The Next Convergence: The Future of Economic Growth in a Multispeed World, Michael Spence.
Farrar, Strauss and Giroux New York, 2011
I must admit to being a fan of this type of book—a sweeping and self-confident examination of long periods of economic history. Given the need for generalisation and simplification, the end-result is often a take-it-or-leave-it option for the reader. I particularly admired Gregory Clark’s A Farewell to Alms, which investigated both the timing and place of the Industrial Revolution. David Landes’s The Wealth and Poverty of Nations was also interesting and thought-provoking.
Michael Spence’s book, by contrast, contains some convincing analysis combined with assertions that are both puzzling and unpersuasive. While pointing to the powerful forces unleashed by the opening up of world trade, he places much store by the role of government in promoting economic growth. He is an advocate of global governance, including a central role for the G20, he worries about global trade imbalances and managed exchange rates, and he thinks there are options for global action on climate change.
Spence’s book is about the third century of the Industrial Revolution. He contrasts this period with the first two centuries, that lasted roughly between 1750 and 1950, when average income increased 20-fold in a limited number of countries. These countries made up only 15 per cent of the world’s population.
In the rest of the world, where for many, life was brutish and short, average incomes moved very little and, in some cases, went backwards—in China, for example. Inequality was high, with a small number of people rich and powerful and the remaining members of the population enduring a meagre existence.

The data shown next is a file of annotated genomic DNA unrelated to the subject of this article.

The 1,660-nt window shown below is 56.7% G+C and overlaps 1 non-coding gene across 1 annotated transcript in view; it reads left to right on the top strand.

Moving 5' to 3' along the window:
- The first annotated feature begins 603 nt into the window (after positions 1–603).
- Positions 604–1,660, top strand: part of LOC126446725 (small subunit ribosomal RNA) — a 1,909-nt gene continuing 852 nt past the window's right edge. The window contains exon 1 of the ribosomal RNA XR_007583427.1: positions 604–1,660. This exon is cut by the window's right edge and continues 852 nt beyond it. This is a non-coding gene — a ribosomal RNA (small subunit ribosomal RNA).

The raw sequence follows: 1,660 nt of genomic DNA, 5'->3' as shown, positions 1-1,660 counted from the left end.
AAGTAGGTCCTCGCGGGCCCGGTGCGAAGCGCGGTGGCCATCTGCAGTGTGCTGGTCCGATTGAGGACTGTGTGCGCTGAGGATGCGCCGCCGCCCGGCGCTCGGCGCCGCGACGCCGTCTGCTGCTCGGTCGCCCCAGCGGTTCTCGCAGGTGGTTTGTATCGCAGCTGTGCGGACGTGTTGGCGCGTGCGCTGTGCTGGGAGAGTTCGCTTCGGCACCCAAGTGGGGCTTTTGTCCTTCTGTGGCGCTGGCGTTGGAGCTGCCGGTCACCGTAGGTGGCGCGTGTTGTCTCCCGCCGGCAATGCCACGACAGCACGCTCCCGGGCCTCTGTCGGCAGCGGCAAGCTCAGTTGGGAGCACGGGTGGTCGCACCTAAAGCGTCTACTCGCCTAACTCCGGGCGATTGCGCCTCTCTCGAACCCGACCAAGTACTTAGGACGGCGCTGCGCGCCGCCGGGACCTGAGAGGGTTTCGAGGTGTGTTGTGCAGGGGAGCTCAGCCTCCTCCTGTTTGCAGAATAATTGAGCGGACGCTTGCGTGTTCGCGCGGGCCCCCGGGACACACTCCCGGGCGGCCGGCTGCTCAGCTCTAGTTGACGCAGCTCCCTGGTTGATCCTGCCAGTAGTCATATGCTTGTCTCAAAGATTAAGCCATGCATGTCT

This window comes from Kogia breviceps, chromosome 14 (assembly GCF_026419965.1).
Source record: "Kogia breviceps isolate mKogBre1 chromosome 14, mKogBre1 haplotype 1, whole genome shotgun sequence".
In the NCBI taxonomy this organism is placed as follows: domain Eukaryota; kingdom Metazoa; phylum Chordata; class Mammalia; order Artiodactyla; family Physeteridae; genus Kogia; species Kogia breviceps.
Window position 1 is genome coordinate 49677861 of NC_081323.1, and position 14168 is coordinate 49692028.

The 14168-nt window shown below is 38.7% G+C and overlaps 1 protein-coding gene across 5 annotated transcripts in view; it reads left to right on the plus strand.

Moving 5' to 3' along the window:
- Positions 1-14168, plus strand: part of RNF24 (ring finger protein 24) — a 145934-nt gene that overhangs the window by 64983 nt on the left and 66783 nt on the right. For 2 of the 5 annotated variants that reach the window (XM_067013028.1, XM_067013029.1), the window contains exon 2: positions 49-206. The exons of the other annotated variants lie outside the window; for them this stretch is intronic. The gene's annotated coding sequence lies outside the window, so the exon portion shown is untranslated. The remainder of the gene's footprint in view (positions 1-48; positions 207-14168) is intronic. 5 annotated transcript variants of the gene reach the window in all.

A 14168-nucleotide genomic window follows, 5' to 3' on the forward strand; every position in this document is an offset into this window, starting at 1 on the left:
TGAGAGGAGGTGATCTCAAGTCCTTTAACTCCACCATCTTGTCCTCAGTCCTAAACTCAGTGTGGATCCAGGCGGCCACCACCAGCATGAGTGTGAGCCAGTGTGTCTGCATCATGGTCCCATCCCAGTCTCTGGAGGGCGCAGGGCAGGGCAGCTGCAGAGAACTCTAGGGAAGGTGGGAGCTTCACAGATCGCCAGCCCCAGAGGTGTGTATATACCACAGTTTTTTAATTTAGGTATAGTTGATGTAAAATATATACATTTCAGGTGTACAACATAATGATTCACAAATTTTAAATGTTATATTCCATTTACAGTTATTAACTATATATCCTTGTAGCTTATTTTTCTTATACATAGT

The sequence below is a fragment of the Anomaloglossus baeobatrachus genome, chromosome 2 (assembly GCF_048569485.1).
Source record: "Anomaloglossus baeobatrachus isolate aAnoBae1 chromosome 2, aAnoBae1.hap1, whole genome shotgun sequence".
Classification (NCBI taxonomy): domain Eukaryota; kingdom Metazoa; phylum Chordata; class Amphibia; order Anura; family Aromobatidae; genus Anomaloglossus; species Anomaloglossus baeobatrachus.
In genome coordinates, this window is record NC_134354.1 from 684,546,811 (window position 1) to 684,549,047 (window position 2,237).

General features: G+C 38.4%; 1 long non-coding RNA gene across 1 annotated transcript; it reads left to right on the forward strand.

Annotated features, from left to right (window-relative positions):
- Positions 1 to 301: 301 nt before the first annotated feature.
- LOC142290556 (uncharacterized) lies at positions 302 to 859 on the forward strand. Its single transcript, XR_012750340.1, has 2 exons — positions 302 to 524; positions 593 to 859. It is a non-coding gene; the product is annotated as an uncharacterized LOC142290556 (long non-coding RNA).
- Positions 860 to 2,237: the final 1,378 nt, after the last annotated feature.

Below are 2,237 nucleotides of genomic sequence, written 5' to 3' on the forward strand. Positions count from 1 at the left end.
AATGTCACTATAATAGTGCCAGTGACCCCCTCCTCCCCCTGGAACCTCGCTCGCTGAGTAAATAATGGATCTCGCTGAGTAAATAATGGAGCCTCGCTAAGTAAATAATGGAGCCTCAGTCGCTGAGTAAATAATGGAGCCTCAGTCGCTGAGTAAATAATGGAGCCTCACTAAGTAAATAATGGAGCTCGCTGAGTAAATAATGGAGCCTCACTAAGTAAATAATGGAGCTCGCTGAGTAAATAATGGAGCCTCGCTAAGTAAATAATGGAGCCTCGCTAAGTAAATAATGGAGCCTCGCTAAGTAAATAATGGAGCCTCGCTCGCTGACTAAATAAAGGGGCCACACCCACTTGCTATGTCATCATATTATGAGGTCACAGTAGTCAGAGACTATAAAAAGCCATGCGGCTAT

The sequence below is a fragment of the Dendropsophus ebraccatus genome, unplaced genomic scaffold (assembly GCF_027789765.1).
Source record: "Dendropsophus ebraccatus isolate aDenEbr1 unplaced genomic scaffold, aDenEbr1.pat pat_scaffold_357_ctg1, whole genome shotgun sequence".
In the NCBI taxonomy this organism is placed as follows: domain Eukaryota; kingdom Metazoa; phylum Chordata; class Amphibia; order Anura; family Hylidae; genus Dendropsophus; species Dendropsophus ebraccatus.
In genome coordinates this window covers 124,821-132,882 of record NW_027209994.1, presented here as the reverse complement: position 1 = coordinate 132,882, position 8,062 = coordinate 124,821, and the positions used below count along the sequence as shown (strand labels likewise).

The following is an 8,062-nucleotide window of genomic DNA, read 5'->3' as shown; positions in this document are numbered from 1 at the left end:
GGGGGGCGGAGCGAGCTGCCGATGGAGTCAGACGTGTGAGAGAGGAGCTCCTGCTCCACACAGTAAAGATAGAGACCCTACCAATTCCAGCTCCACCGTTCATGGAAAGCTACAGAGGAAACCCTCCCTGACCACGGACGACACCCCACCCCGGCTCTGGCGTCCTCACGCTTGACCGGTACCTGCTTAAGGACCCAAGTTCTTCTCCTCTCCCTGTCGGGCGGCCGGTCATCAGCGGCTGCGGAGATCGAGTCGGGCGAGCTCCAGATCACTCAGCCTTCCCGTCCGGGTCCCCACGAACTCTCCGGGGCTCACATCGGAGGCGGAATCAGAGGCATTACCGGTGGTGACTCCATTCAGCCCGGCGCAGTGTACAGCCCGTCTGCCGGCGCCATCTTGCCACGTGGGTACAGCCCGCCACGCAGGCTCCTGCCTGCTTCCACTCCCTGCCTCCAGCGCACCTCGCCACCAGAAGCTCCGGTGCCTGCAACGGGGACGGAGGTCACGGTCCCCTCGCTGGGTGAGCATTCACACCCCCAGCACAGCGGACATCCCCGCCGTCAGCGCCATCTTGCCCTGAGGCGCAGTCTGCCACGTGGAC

The principal focus of this book is the next convergence (the previous one was pre-1750 when the entire world’s population was poor). In Spence’s words: “The huge asymmetries between advanced and developing countries have not disappeared, but they are declining, and the pattern for the first time in 250 years is convergence rather than divergence.”
One of the interesting features of the next convergence is its sheer pace. While the annual growth of those countries that benefited from the Industrial Revolution that commenced in the mid-18th century was typically 1 to 2 per cent per year—which, of course, cumulatively made a big difference—the new convergence has been characterised by growth rates of 6, 7 or even 10, 11 or 12 per cent per year in a number of countries. And Spence helpfully reminds us that growth of 7 per cent a year leads to a doubling of income in a decade. With 12 per cent per annum growth, incomes are doubled in six years.
So what are the factors that are driving this new convergence? According to Spence, they include the opening up of the global economy, the transferability and declining cost of new technologies, superior and lower cost transportation, and global demand for the products produced by developing economies. Markets and incentives are seen as important, as well as high rates of investment (aligned with high rates of saving) and acceptance of structural change. Spence emphasises the role of government investment in education and infrastructure as ingredients of high rates of economic growth.